What is customs duty?
Customs duty is a fee imposed on goods imported or exported across a country’s borders, as well as those in transit. The main purpose of such action is to feed the state budget and protect local entrepreneurs. Depending on specific factors, we can mention:
- customs duty resulting from the direction of transport of products (import, export, transit).
- duty depending on the customs tariff (in Poland we distinguish four types of duty rates: conventional, autonomous, preferential, reduced).
- duty according to economic criterion (fiscal, protective, expansionary).
- customs duty related to the way in which it is imposed (ad valorem, specific, combined – mixed).
What does the amount of customs duty depend on?
The amount of duty depends on a number of factors, including the value of the product, its type and country of origin, and the terms of delivery on which the goods were purchased. For example, in the case of parcels from the United States, customs duties are calculated on the basis of the customs value of the product, but also the cost of its transportation (from any direction of the world, depending on the terms of delivery, the cost of transportation may be added). Whether the product is new or used is also an important consideration.
Products transported within the member states of the European Union are subject to the provisions described in the Customs Union of July 1, 1968. In accordance with its provisions, customs duties and quantitative quotas on trade between EU members were abolished and a common customs tariff was introduced for products imported from third countries. The funds thus raised comprise about 14 percent of the EU’s total budget and are part of the so-called traditional own resources.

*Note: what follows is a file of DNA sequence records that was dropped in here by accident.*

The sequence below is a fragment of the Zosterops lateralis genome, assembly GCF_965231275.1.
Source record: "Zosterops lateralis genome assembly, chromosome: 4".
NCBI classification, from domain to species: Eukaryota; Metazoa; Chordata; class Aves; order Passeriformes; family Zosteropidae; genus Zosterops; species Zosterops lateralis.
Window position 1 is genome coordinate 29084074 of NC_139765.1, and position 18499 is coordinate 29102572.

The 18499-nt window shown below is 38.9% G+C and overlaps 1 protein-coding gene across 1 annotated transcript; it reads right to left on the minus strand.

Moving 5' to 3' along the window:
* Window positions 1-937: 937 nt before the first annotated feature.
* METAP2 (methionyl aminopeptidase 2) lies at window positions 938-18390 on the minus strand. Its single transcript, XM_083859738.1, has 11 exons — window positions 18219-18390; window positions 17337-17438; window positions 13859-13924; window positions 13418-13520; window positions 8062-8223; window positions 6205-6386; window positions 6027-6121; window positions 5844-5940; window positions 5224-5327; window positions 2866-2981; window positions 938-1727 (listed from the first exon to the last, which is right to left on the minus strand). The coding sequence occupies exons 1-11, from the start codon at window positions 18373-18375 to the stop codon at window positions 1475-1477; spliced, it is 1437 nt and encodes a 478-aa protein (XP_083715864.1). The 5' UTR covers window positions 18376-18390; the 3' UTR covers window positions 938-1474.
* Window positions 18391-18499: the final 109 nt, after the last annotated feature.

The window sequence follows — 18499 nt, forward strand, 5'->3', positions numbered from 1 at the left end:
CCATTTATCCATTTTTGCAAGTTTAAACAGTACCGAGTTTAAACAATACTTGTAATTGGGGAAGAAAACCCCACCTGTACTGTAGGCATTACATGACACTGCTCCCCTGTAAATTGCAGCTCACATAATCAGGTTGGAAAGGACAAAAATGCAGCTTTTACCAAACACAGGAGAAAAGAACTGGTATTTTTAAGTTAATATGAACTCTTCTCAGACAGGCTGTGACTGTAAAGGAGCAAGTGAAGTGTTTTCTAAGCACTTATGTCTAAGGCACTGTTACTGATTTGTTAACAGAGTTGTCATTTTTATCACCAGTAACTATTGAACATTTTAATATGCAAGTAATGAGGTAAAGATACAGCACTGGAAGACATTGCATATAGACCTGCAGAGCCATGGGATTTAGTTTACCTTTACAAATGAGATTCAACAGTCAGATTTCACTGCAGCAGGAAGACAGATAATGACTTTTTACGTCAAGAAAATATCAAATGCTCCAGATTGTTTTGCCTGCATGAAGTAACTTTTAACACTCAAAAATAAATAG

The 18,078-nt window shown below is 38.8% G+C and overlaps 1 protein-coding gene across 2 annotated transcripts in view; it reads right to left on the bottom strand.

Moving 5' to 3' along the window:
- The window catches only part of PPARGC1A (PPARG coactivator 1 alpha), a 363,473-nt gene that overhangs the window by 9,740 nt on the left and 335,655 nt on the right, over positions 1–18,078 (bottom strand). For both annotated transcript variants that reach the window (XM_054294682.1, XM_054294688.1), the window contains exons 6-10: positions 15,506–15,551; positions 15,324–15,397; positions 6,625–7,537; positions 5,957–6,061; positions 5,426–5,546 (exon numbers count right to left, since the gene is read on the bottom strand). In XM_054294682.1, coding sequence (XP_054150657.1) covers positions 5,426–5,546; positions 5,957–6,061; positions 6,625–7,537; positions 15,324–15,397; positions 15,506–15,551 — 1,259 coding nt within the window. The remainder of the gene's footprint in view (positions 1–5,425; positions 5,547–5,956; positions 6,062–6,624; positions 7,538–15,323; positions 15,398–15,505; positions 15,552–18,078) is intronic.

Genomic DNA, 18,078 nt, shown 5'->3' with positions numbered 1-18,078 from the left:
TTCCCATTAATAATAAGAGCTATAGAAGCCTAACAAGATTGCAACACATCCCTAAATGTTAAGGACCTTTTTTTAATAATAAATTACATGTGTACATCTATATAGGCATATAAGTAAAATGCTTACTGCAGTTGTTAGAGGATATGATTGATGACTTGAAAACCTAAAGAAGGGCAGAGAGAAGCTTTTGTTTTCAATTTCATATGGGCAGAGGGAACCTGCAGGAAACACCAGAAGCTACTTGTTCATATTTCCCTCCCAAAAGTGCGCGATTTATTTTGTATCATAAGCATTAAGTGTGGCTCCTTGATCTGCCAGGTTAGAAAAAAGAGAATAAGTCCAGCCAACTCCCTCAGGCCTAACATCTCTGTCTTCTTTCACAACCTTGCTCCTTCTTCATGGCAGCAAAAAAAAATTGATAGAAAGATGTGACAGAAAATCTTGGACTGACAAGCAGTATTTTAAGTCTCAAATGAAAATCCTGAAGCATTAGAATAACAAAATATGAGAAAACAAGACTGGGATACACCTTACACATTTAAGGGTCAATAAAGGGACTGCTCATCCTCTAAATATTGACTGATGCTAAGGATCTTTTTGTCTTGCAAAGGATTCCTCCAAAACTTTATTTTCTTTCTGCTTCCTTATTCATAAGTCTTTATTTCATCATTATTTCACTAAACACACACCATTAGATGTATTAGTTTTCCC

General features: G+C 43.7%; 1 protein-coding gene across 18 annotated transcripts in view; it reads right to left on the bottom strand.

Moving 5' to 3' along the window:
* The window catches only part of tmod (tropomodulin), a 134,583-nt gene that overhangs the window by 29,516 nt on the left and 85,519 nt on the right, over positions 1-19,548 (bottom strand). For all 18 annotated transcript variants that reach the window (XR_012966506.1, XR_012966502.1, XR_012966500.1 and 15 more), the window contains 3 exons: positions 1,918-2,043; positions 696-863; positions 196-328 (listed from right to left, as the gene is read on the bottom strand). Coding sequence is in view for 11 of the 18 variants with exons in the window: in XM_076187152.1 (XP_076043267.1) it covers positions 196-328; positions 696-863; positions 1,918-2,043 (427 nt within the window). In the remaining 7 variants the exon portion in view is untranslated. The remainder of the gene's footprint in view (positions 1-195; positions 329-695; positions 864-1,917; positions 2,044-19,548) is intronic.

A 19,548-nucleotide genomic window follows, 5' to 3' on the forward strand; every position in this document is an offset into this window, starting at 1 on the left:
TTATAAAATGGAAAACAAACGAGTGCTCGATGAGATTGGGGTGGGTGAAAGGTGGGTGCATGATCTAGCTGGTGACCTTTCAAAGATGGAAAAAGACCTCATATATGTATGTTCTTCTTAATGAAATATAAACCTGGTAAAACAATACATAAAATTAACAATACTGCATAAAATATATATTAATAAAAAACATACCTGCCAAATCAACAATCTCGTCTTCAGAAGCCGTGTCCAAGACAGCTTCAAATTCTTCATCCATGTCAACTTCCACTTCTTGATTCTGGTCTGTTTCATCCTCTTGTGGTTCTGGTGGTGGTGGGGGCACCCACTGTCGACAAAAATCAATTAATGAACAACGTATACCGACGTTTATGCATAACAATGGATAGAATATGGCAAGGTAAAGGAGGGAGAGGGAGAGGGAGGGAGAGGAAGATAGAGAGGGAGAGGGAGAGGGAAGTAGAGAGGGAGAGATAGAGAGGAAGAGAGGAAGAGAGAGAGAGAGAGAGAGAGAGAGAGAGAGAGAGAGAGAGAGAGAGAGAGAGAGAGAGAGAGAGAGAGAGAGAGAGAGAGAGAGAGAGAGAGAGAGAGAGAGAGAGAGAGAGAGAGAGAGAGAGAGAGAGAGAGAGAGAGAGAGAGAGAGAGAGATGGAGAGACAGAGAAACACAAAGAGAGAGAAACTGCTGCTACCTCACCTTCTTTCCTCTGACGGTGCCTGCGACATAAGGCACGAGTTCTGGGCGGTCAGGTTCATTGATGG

If you have any problems calculating customs duties, you can use the Information System of Integrated Customs Tariff (ISZTAR), which is maintained by the Customs Policy Department at the Ministry of Finance of the Republic of Poland. There you will find all the information on customs tariffs in force in Poland, as well as a dedicated calculator that will help you calculate the amount of customs duty.
Customs duty – required documents
When importing or exporting products within the European Union, detailed documentation is not required – a bill of lading is sufficient. Exporting goods outside the European Union already means the need to declare the goods for customs clearance.
The basic documentation you need to have includes:
- commercial invoice
- the invoice for the transport of goods
- packing list- instructions on how the goods are packed for transport
- other documents required due to the type of goods being transported.
Export customs declaration is made only electronically in the ICT system AES – Automated Export System, accessible through PUESC.
Customs export declaration shall be made only electronically in the ICT system AIS – Automated Import System, accessible through PUESC.
Customs duty and customs warehouse – how does it work?
If you do not want to pay customs duties and taxes as soon as you cross the border of the destination country, you can place the goods in a customs warehouse. This is a good solution if the transported goods are not ready for further travel, for example, they require packaging and labeling. Then, when exporting a particular batch of goods, we pay customs duty only for that one batch.
Temporary storage warehouses operate on similar principles, but they are intended for goods that are waiting for customs procedures, e.g. due to deficiencies in documentation, and cannot be exported in batches. The term for storing goods in MCS is limited and is 90 days.
ALLcom, as a company providing comprehensive international forwarding services, has both a customs warehouse and a temporary storage warehouse. For the sake of our customers, we also cooperate with a network of warehouses and bonded warehouses throughout the country.